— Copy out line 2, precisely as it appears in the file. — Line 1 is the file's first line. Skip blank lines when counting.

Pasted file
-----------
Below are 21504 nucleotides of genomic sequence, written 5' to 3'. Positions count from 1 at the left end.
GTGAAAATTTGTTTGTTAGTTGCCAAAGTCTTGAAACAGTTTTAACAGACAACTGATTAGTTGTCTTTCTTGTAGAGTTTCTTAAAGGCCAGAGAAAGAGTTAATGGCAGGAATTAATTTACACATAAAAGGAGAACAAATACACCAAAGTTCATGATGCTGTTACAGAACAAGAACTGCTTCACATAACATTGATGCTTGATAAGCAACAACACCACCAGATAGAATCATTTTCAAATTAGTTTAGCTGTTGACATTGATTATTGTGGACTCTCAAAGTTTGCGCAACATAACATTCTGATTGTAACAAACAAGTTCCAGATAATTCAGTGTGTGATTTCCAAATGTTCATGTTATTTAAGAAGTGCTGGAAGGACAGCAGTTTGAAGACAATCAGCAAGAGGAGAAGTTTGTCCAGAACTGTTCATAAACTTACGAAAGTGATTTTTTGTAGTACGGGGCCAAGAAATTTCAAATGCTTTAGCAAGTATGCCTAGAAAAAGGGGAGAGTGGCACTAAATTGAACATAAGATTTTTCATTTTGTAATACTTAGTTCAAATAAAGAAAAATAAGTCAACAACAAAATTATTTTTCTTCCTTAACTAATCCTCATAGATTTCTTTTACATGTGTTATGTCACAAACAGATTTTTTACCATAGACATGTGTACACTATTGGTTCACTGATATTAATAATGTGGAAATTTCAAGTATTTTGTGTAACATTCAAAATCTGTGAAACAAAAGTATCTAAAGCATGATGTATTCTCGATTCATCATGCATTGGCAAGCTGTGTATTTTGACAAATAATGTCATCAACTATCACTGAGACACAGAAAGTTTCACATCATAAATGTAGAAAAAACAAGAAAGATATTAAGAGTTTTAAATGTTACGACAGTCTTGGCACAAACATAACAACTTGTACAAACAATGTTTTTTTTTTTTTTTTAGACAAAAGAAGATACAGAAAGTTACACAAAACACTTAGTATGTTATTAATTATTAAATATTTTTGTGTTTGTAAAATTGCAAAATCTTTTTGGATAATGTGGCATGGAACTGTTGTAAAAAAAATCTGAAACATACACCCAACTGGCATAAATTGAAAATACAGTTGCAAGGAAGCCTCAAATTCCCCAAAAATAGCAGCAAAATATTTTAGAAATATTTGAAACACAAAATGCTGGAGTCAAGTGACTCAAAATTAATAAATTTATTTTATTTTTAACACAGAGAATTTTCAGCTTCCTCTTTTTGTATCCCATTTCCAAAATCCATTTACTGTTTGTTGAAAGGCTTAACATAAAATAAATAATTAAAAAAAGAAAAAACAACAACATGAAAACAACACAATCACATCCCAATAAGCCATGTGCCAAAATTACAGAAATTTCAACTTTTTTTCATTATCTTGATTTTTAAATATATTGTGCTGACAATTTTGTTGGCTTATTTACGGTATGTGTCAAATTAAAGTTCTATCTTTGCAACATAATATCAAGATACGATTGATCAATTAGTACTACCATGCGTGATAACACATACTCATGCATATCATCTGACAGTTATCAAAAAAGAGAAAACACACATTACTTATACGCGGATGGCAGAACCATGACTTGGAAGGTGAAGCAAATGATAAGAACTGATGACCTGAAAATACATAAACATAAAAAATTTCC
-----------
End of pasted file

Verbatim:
GTGAAAATTTGTTTGTTAGTTGCCAAAGTCTTGAAACAGTTTTAACAGACAACTGATTAGTTGTCTTTCTTGTAGAGTTTCTTAAAGGCCAGAGAAAGAGTTAATGGCAGGAATTAATTTACACATAAAAGGAGAACAAATACACCAAAGTTCATGATGCTGTTACAGAACAAGAACTGCTTCACATAACATTGATGCTTGATAAGCAACAACACCACCAGATAGAATCATTTTCAAATTAGTTTAGCTGTTGACATTGATTATTGTGGACTCTCAAAGTTTGCGCAACATAACATTCTGATTGTAACAAACAAGTTCCAGATAATTCAGTGTGTGATTTCCAAATGTTCATGTTATTTAAGAAGTGCTGGAAGGACAGCAGTTTGAAGACAATCAGCAAGAGGAGAAGTTTGTCCAGAACTGTTCATAAACTTACGAAAGTGATTTTTTGTAGTACGGGGCCAAGAAATTTCAAATGCTTTAGCAAGTATGCCTAGAAAAAGGGGAGAGTGGCACTAAATTGAACATAAGATTTTTCATTTTGTAATACTTAGTTCAAATAAAGAAAAATAAGTCAACAACAAAATTATTTTTCTTCCTTAACTAATCCTCATAGATTTCTTTTACATGTGTTATGTCACAAACAGATTTTTTACCATAGACATGTGTACACTATTGGTTCACTGATATTAATAATGTGGAAATTTCAAGTATTTTGTGTAACATTCAAAATCTGTGAAACAAAAGTATCTAAAGCATGATGTATTCTCGATTCATCATGCATTGGCAAGCTGTGTATTTTGACAAATAATGTCATCAACTATCACTGAGACACAGAAAGTTTCACATCATAAATGTAGAAAAAACAAGAAAGATATTAAGAGTTTTAAATGTTACGACAGTCTTGGCACAAACATAACAACTTGTACAAACAATGTTTTTTTTTTTTTTTTAGACAAAAGAAGATACAGAAAGTTACACAAAACACTTAGTATGTTATTAATTATTAAATATTTTTGTGTTTGTAAAATTGCAAAATCTTTTTGGATAATGTGGCATGGAACTGTTGTAAAAAAAATCTGAAACATACACCCAACTGGCATAAATTGAAAATACAGTTGCAAGGAAGCCTCAAATTCCCCAAAAATAGCAGCAAAATATTTTAGAAATATTTGAAACACAAAATGCTGGAGTCAAGTGACTCAAAATTAATAAATTTATTTTATTTTTAACACAGAGAATTTTCAGCTTCCTCTTTTTGTATCCCATTTCCAAAATCCATTTACTGTTTGTTGAAAGGCTTAACATAAAATAAATAATTAAAAAAAGAAAAAACAACAACATGAAAACAACACAATCACATCCCAATAAGCCATGTGCCAAAATTACAGAAATTTCAACTTTTTTTCATTATCTTGATTTTTAAATATATTGTGCTGACAATTTTGTTGGCTTATTTACGGTATGTGTCAAATTAAAGTTCTATCTTTGCAACATAATATCAAGATACGATTGATCAATTAGTACTACCATGCGTGATAACACATACTCATGCATATCATCTGACAGTTATCAAAAAAGAGAAAACACACATTACTTATACGCGGATGGCAGAACCATGACTTGGAAGGTGAAGCAAATGATAAGAACTGATGACCTGAAAATACATAAACATAAAAAATTTCC